Hunched over the speakers, with his hands feeling for the vibrations, Erwin watched his brother's head bob up and down while Aishon or Jerome tapped his back to the beat. The experience was frustrating, especially when Erwin came in when he wasn't supposed to. Then there were the blowups that erupted when Erwin thought the group wasn't taking the album seriously enough.
"He'd be thinking we're bullshitting around when we were listening to the beats," says his brother Steve. "He basically didn't know what was being said, and it's hard when everyone is talking at once. No one blamed him."
But Erwin was driven. Rap had given him newfound strength.
My fascination with death is starting to get out of hand
It seems as though life is testin' my essence
representing the land of the sand
I'm at my highest peak
But not high from that endo reek
I see everyone as being weak
Until they survive from bouncin' all over the street
I'm bringing on the heat.
By the time Trapped in Silence came out, Mark Erwin was calling his son a rapper. He started driving to work at Montech Financial Systems Management with his son's raunchy lyrics blaring out the car window. He began selling Bryan's story to local TV news. And he got in the habit of giving co-workers copies of his son's CD, its cover a computer-generated image of Bryan squinting in agony, flames shooting out of his head, back and fingers. He was proud of his son, Mark says, but more than anything, he was relieved. Finally, Erwin found something to motivate him and keep his son from sulking in silence. Now he was sulking out loud.
Life is hard
Days of Struggle
Now it's time to guzzle
Fight with my troubles
Bottle's empty, start to seeing double
I hate the struggle
Fuck the ups and downs
When is the good gonna stay around
Erwin began writing through the deafening roar of confusion, self-pity and guilt. At times he felt invincible, able to live and rap any way he wanted. But then fear and self-doubt would make him worry that the accident was payback for mocking God after his best friend's death. Maybe, he worried, God would lash back at him again for not appreciating the second chance at life he was given.
A soul like mine, I only hope you will take
I commit sin almost every day
I hope you believe I have faith
Sometimes I forget to pray
And I know I will have to pay
Then the pressure of penance would deflate as quickly as it came, and Erwin would be overcome with anger. By the time Erwin started pumping his head to the beat in the studio, group members say the anger pushed him to the brink as a rapper, singing lyrics that were raw as open wounds, with no apologies.
I'm the pure pressure of life, to make kids end it all
Like puttin' a gun inside your mouth
And bustin' your brains all over the wall.
I do wrong when I'm treated like shit
Releasin' anger in spits.
Flippin' my middle finger like Slim Shady
To every single bitch
Despite his deafness, friends say the accident made Erwin a real rapper. But it also made him a different person.
After the CD was finished, Erwin was trapped in silence again. It had been nearly two years since the accident, and Mark and Lori Erwin realized that the pounding his head took on the interstate had permanently changed their son.
"I'm not nice no more. I'm just waitin' to snap," says Erwin, smacking his fist into his hand.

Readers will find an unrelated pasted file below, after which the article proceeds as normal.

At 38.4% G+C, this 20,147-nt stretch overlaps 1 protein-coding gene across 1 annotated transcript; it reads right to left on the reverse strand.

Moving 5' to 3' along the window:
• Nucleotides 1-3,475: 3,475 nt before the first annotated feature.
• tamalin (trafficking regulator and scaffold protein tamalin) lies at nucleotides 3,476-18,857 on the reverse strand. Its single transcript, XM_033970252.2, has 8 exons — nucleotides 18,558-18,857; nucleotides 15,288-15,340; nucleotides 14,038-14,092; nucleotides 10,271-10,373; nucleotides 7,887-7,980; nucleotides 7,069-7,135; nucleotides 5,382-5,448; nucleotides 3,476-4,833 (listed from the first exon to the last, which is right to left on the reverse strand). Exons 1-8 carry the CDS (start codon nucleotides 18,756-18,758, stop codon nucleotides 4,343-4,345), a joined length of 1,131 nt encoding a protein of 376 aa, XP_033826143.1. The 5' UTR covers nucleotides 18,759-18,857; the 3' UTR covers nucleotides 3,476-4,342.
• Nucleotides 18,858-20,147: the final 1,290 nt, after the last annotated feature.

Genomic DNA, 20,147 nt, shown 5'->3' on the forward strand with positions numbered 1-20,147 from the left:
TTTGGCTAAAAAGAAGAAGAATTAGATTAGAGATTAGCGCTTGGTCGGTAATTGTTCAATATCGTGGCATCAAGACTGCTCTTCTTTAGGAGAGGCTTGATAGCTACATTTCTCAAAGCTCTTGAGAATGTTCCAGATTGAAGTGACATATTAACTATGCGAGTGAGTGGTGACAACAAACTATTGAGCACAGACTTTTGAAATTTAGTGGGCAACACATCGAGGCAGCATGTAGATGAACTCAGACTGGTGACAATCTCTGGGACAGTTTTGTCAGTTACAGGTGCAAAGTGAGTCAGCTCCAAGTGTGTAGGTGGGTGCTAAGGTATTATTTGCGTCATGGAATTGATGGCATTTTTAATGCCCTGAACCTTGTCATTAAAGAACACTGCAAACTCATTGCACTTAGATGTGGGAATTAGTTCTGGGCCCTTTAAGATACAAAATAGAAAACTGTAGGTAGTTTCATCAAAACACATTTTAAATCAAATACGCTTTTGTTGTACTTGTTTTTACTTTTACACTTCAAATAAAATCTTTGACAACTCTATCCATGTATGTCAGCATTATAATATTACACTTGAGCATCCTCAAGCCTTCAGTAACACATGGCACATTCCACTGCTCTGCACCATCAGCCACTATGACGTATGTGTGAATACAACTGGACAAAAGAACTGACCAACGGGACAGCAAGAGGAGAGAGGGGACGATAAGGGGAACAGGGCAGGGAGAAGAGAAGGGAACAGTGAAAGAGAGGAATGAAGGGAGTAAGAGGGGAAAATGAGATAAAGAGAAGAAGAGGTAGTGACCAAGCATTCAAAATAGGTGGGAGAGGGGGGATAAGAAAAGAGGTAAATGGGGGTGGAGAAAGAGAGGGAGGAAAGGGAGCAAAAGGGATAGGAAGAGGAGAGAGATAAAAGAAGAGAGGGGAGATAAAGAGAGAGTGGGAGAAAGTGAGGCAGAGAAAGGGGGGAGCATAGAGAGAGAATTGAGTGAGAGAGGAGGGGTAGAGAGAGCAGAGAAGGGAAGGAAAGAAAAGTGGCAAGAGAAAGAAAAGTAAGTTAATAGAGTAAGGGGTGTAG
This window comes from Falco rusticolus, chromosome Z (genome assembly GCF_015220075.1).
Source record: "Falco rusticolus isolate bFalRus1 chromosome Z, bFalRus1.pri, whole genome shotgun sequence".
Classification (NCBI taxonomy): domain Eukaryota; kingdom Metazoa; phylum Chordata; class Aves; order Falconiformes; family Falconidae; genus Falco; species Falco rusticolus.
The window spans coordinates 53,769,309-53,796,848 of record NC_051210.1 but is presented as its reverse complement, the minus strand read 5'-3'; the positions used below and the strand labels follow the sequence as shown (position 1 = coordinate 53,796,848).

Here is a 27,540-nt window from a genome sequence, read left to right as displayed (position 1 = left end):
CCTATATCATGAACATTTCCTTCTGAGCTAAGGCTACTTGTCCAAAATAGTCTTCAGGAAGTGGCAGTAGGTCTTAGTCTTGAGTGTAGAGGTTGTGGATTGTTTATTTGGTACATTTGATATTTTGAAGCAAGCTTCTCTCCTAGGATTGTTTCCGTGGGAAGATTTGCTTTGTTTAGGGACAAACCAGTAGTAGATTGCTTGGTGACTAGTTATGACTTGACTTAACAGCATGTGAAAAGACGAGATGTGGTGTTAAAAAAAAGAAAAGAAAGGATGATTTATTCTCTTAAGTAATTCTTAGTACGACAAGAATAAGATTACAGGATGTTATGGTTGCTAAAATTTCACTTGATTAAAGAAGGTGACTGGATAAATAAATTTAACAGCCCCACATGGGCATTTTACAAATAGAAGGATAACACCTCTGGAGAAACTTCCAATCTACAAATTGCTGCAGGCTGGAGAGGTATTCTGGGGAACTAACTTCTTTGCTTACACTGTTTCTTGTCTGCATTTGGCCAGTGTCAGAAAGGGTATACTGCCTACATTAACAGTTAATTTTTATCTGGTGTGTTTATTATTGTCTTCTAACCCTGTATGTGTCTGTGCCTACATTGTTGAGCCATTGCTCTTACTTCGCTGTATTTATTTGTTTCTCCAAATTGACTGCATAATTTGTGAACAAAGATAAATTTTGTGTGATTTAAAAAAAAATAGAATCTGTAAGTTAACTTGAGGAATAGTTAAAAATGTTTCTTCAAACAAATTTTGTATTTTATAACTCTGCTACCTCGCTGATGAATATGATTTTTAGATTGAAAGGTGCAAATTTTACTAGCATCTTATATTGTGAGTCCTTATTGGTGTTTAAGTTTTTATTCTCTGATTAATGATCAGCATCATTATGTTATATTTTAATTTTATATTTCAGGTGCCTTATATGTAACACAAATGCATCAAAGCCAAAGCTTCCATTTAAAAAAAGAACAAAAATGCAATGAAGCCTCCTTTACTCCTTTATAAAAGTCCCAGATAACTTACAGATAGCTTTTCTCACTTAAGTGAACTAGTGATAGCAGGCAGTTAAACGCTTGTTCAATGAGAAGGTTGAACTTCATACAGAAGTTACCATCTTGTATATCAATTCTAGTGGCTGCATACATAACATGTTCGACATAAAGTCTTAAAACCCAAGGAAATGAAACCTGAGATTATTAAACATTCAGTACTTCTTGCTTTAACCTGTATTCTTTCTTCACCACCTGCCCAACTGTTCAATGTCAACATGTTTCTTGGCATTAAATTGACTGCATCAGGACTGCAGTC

Johnson, the doctor who treated him after his accident, told the Erwins to expect changes. Extreme trauma can affect the brain, and Erwin had a brain-stem injury.
"He can be loving and caring one minute, walk through a door and come back hell on wheels," says Mark. Something will send him into a rage, smacking his mouth and tearing futilely at his buzz-cut hair.
Today, everyday life is out of his control. Although he's lived in Tucson since 1986, Erwin gets lost while driving. He has a short memory, forgetting what his father told him just a few hours earlier, yet he can remember the lyrics to songs he wrote weeks ago.
"There isn't a day that goes by that Bryan doesn't call me with a crisis," says Mark. "He really knows how to push my buttons. We wish he was in his right state of mind. It's not the Bryan we used to know."
His parents have pleaded with him to see a neurologist, or at least a therapist, to work through his emotional tirades. But Erwin refuses, insisting that music is all he needs to get by. He also refuses to go back to school, which would probably be tough for him anyway, his father says, as long as his mental state remains in chaos.
As for finding work, neither parent has tried to sway him away from rap. "We just let him be himself because you can't change something that's so deep with someone," says Lori.
But that deep connection to rap unraveled as the hype from his CD wore off. He grew restless and angry, feeling stuck in his deafness. And as his mental state sank, he brought Kristyn Castro, his 17-year-old fiancée and the one bright spot in his life, down with him.
"He would get so frustrated because he couldn't hear, and he would take it out on everyone else," says Castro, who met him while he was deaf. "I tried to stay out of the way. At first, it was very hard on the relationship, but I wasn't going to give up on him."
In the meantime, Mark had been writing to his family's health insurer, asking the company to cover a cochlear implant for his son, which might help him hear again. Months later, the firm gave its thumbs-up, and Erwin was whisked into surgery.
After his head had healed for 30 days, it was time to attach the magnetic transmitter to the computer chip placed under the skin above his right ear, completing the circuitry that would send electronic signals to his brain.